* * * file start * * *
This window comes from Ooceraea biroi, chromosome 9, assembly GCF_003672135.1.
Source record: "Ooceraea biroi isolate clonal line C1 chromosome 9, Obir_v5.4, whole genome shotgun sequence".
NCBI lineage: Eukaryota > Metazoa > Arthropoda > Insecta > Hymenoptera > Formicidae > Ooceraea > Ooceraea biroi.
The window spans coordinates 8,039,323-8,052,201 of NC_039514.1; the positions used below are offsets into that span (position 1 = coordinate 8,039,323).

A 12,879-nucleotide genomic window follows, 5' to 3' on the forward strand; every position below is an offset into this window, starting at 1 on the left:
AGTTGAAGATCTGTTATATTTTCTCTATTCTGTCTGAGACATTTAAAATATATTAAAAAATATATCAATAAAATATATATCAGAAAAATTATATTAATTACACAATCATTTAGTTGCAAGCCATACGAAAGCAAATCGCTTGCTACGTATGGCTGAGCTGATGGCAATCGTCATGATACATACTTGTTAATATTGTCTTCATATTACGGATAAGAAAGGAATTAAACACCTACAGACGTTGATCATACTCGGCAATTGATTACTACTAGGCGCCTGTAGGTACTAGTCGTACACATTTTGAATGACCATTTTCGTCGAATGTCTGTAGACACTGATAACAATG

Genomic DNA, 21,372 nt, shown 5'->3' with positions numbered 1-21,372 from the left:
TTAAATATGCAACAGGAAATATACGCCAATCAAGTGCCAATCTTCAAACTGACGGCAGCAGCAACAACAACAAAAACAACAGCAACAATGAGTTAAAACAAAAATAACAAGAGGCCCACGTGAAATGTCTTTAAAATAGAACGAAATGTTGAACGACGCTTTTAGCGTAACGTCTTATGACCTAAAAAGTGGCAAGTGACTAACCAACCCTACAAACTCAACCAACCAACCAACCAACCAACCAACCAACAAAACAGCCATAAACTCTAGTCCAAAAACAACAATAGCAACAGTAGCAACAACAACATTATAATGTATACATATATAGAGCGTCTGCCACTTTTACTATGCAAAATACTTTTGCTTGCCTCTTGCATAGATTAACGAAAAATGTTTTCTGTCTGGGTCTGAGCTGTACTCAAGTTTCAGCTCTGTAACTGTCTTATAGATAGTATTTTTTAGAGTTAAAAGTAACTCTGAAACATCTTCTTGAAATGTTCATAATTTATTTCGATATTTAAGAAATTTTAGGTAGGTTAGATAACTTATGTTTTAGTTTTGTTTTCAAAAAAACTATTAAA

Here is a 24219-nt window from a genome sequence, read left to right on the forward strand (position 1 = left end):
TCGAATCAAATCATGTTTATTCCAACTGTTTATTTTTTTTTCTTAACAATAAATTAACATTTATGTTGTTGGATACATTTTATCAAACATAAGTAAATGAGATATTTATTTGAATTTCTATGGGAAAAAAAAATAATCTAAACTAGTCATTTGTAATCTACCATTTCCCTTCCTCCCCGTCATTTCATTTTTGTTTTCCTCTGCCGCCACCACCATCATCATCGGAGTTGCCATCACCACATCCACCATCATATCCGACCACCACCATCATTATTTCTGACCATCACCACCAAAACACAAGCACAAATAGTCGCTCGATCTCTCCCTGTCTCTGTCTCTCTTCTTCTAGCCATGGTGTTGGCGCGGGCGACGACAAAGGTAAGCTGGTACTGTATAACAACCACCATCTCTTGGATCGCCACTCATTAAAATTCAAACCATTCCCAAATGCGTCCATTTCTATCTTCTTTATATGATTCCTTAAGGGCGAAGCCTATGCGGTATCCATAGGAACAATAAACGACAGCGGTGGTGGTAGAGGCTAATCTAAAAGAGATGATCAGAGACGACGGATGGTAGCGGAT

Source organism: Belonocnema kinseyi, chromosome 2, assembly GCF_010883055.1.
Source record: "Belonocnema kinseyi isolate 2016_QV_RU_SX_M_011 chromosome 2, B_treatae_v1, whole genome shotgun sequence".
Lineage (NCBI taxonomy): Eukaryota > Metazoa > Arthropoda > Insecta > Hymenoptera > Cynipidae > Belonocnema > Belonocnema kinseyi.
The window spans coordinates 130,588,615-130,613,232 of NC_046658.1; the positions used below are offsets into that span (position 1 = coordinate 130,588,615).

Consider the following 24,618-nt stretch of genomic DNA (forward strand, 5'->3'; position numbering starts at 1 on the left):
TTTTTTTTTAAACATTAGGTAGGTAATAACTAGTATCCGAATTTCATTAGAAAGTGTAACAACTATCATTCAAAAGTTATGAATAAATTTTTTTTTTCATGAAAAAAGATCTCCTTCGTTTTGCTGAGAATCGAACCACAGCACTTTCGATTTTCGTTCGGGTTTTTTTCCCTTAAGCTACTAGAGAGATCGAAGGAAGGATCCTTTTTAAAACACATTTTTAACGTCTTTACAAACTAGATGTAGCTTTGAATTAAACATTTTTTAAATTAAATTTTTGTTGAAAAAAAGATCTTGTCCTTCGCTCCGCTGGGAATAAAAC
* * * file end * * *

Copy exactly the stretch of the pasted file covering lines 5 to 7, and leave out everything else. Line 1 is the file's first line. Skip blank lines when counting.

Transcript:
A 12,879-nucleotide genomic window follows, 5' to 3' on the forward strand; every position below is an offset into this window, starting at 1 on the left:
AGTTGAAGATCTGTTATATTTTCTCTATTCTGTCTGAGACATTTAAAATATATTAAAAAATATATCAATAAAATATATATCAGAAAAATTATATTAATTACACAATCATTTAGTTGCAAGCCATACGAAAGCAAATCGCTTGCTACGTATGGCTGAGCTGATGGCAATCGTCATGATACATACTTGTTAATATTGTCTTCATATTACGGATAAGAAAGGAATTAAACACCTACAGACGTTGATCATACTCGGCAATTGATTACTACTAGGCGCCTGTAGGTACTAGTCGTACACATTTTGAATGACCATTTTCGTCGAATGTCTGTAGACACTGATAACAATG

Genomic DNA, 21,372 nt, shown 5'->3' with positions numbered 1-21,372 from the left: